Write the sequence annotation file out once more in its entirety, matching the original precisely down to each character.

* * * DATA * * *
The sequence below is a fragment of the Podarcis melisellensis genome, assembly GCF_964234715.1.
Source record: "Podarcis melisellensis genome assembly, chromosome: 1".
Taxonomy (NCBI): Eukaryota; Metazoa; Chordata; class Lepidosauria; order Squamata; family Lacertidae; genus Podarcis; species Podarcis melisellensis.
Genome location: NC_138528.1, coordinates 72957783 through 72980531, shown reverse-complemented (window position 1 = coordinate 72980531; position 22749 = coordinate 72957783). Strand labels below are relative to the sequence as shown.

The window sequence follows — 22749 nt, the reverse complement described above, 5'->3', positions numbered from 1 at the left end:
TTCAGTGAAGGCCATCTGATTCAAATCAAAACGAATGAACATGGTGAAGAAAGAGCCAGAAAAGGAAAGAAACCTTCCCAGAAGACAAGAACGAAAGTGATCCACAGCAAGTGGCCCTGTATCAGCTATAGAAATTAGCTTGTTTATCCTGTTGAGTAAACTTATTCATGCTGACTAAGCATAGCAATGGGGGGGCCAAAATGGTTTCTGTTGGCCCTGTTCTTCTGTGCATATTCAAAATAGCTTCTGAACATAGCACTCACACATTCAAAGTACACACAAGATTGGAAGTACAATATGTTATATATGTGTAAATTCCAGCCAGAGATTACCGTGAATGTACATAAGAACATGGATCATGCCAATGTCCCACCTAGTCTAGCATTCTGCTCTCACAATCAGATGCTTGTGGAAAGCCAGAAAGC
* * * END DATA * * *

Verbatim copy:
The sequence below is a fragment of the Podarcis melisellensis genome, assembly GCF_964234715.1.
Source record: "Podarcis melisellensis genome assembly, chromosome: 1".
Taxonomy (NCBI): Eukaryota; Metazoa; Chordata; class Lepidosauria; order Squamata; family Lacertidae; genus Podarcis; species Podarcis melisellensis.
Genome location: NC_138528.1, coordinates 72957783 through 72980531, shown reverse-complemented (window position 1 = coordinate 72980531; position 22749 = coordinate 72957783). Strand labels below are relative to the sequence as shown.

The window sequence follows — 22749 nt, the reverse complement described above, 5'->3', positions numbered from 1 at the left end:
TTCAGTGAAGGCCATCTGATTCAAATCAAAACGAATGAACATGGTGAAGAAAGAGCCAGAAAAGGAAAGAAACCTTCCCAGAAGACAAGAACGAAAGTGATCCACAGCAAGTGGCCCTGTATCAGCTATAGAAATTAGCTTGTTTATCCTGTTGAGTAAACTTATTCATGCTGACTAAGCATAGCAATGGGGGGGCCAAAATGGTTTCTGTTGGCCCTGTTCTTCTGTGCATATTCAAAATAGCTTCTGAACATAGCACTCACACATTCAAAGTACACACAAGATTGGAAGTACAATATGTTATATATGTGTAAATTCCAGCCAGAGATTACCGTGAATGTACATAAGAACATGGATCATGCCAATGTCCCACCTAGTCTAGCATTCTGCTCTCACAATCAGATGCTTGTGGAAAGCCAGAAAGC